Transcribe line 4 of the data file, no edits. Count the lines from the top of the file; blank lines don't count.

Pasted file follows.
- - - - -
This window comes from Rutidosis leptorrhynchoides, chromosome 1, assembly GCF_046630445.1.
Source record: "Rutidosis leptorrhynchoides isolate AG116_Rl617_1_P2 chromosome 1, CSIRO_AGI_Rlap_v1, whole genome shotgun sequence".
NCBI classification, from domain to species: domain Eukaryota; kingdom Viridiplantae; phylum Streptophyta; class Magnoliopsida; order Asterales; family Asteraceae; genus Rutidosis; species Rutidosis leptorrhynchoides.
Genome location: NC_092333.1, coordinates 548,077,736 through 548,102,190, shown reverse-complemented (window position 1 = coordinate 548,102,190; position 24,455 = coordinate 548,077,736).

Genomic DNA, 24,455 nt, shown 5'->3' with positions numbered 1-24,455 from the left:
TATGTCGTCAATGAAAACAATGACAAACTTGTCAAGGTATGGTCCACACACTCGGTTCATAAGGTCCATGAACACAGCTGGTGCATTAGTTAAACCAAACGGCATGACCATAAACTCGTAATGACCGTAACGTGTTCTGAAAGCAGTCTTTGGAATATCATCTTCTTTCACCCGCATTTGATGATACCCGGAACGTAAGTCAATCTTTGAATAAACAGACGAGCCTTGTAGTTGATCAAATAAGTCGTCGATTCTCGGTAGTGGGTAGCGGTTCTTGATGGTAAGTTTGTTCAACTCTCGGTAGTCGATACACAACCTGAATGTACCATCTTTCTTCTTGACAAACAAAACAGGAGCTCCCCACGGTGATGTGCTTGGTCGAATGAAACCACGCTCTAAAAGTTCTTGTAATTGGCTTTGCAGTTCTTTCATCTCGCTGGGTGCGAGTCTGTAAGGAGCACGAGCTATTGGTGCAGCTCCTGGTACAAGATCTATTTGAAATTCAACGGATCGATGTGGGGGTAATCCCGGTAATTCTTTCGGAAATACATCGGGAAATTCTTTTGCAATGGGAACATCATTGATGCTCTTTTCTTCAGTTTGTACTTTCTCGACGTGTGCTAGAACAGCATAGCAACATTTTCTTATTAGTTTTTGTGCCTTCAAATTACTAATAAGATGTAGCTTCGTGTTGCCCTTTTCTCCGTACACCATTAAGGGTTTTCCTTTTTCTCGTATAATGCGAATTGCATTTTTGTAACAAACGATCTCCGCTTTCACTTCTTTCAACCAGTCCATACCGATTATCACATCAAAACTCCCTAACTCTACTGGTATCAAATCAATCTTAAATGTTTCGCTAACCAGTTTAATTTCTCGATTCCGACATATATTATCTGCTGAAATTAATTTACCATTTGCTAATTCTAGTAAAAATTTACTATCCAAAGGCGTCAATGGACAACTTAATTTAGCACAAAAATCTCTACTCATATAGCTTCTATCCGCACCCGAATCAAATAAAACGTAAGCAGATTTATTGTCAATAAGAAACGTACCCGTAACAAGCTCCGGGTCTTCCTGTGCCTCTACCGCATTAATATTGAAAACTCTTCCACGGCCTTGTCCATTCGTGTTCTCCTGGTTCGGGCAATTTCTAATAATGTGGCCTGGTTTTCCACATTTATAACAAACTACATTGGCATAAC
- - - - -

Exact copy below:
Genome location: NC_092333.1, coordinates 548,077,736 through 548,102,190, shown reverse-complemented (window position 1 = coordinate 548,102,190; position 24,455 = coordinate 548,077,736).